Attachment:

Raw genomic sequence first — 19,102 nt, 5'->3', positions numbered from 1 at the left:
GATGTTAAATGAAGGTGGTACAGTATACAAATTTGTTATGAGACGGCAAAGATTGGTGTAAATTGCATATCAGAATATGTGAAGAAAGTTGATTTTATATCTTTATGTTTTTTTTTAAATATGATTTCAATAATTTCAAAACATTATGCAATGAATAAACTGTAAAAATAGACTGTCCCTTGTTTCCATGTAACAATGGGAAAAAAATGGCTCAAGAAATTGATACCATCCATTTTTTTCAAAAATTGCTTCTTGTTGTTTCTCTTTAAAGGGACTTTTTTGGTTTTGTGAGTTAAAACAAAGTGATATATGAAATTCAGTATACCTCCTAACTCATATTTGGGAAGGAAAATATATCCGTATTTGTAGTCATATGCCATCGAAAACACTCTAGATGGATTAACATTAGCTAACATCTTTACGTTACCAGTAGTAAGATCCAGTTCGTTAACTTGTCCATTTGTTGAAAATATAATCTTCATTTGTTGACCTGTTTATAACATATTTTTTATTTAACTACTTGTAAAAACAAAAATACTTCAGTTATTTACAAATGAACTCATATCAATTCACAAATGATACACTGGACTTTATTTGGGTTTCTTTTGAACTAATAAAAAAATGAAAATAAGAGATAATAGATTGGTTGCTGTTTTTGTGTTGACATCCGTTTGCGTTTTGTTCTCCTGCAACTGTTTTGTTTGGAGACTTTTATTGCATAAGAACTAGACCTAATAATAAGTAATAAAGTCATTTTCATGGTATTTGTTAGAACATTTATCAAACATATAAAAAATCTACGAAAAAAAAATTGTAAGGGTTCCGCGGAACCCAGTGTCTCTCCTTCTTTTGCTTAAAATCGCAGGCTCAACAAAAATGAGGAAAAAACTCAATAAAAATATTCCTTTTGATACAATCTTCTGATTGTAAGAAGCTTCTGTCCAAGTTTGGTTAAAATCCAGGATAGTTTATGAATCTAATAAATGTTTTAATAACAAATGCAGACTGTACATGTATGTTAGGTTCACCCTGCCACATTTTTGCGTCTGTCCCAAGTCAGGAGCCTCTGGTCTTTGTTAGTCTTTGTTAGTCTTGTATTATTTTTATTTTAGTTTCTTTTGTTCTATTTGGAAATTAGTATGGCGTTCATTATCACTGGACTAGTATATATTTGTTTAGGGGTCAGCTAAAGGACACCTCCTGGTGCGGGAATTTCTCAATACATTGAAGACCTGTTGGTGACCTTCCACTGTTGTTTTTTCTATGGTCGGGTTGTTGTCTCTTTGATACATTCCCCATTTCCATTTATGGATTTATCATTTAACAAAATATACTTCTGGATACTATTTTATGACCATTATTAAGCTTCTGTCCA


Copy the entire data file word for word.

Raw genomic sequence first — 19,102 nt, 5'->3', positions numbered from 1 at the left:
GATGTTAAATGAAGGTGGTACAGTATACAAATTTGTTATGAGACGGCAAAGATTGGTGTAAATTGCATATCAGAATATGTGAAGAAAGTTGATTTTATATCTTTATGTTTTTTTTTAAATATGATTTCAATAATTTCAAAACATTATGCAATGAATAAACTGTAAAAATAGACTGTCCCTTGTTTCCATGTAACAATGGGAAAAAAATGGCTCAAGAAATTGATACCATCCATTTTTTTCAAAAATTGCTTCTTGTTGTTTCTCTTTAAAGGGACTTTTTTGGTTTTGTGAGTTAAAACAAAGTGATATATGAAATTCAGTATACCTCCTAACTCATATTTGGGAAGGAAAATATATCCGTATTTGTAGTCATATGCCATCGAAAACACTCTAGATGGATTAACATTAGCTAACATCTTTACGTTACCAGTAGTAAGATCCAGTTCGTTAACTTGTCCATTTGTTGAAAATATAATCTTCATTTGTTGACCTGTTTATAACATATTTTTTATTTAACTACTTGTAAAAACAAAAATACTTCAGTTATTTACAAATGAACTCATATCAATTCACAAATGATACACTGGACTTTATTTGGGTTTCTTTTGAACTAATAAAAAAATGAAAATAAGAGATAATAGATTGGTTGCTGTTTTTGTGTTGACATCCGTTTGCGTTTTGTTCTCCTGCAACTGTTTTGTTTGGAGACTTTTATTGCATAAGAACTAGACCTAATAATAAGTAATAAAGTCATTTTCATGGTATTTGTTAGAACATTTATCAAACATATAAAAAATCTACGAAAAAAAAATTGTAAGGGTTCCGCGGAACCCAGTGTCTCTCCTTCTTTTGCTTAAAATCGCAGGCTCAACAAAAATGAGGAAAAAACTCAATAAAAATATTCCTTTTGATACAATCTTCTGATTGTAAGAAGCTTCTGTCCAAGTTTGGTTAAAATCCAGGATAGTTTATGAATCTAATAAATGTTTTAATAACAAATGCAGACTGTACATGTATGTTAGGTTCACCCTGCCACATTTTTGCGTCTGTCCCAAGTCAGGAGCCTCTGGTCTTTGTTAGTCTTTGTTAGTCTTGTATTATTTTTATTTTAGTTTCTTTTGTTCTATTTGGAAATTAGTATGGCGTTCATTATCACTGGACTAGTATATATTTGTTTAGGGGTCAGCTAAAGGACACCTCCTGGTGCGGGAATTTCTCAATACATTGAAGACCTGTTGGTGACCTTCCACTGTTGTTTTTTCTATGGTCGGGTTGTTGTCTCTTTGATACATTCCCCATTTCCATTTATGGATTTATCATTTAACAAAATATACTTCTGGATACTATTTTATGACCATTATTAAGCTTCTGTCCA